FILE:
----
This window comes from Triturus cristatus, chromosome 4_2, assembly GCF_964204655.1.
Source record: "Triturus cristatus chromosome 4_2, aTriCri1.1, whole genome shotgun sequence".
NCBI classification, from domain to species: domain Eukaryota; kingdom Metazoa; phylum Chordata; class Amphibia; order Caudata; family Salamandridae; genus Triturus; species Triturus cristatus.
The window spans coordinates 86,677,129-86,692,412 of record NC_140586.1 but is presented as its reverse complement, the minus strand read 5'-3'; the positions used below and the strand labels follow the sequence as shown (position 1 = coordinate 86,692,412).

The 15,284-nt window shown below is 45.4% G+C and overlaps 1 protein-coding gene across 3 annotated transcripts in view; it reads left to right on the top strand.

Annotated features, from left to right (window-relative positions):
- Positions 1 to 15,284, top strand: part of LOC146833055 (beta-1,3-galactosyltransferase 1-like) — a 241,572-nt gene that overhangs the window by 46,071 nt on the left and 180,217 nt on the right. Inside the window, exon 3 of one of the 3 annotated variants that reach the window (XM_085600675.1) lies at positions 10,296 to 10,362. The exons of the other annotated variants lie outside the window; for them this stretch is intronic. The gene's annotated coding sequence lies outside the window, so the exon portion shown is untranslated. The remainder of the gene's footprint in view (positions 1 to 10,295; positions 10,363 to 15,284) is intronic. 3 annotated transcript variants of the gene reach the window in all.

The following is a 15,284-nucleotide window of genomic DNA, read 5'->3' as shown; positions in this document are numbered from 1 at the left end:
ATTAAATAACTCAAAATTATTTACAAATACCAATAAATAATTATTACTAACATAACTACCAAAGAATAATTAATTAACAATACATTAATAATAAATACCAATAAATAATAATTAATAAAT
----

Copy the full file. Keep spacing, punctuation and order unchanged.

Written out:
This window comes from Triturus cristatus, chromosome 4_2, assembly GCF_964204655.1.
Source record: "Triturus cristatus chromosome 4_2, aTriCri1.1, whole genome shotgun sequence".
NCBI classification, from domain to species: domain Eukaryota; kingdom Metazoa; phylum Chordata; class Amphibia; order Caudata; family Salamandridae; genus Triturus; species Triturus cristatus.
The window spans coordinates 86,677,129-86,692,412 of record NC_140586.1 but is presented as its reverse complement, the minus strand read 5'-3'; the positions used below and the strand labels follow the sequence as shown (position 1 = coordinate 86,692,412).

The 15,284-nt window shown below is 45.4% G+C and overlaps 1 protein-coding gene across 3 annotated transcripts in view; it reads left to right on the top strand.

Annotated features, from left to right (window-relative positions):
- Positions 1 to 15,284, top strand: part of LOC146833055 (beta-1,3-galactosyltransferase 1-like) — a 241,572-nt gene that overhangs the window by 46,071 nt on the left and 180,217 nt on the right. Inside the window, exon 3 of one of the 3 annotated variants that reach the window (XM_085600675.1) lies at positions 10,296 to 10,362. The exons of the other annotated variants lie outside the window; for them this stretch is intronic. The gene's annotated coding sequence lies outside the window, so the exon portion shown is untranslated. The remainder of the gene's footprint in view (positions 1 to 10,295; positions 10,363 to 15,284) is intronic. 3 annotated transcript variants of the gene reach the window in all.

The following is a 15,284-nucleotide window of genomic DNA, read 5'->3' as shown; positions in this document are numbered from 1 at the left end:
ATTAAATAACTCAAAATTATTTACAAATACCAATAAATAATTATTACTAACATAACTACCAAAGAATAATTAATTAACAATACATTAATAATAAATACCAATAAATAATAATTAATAAAT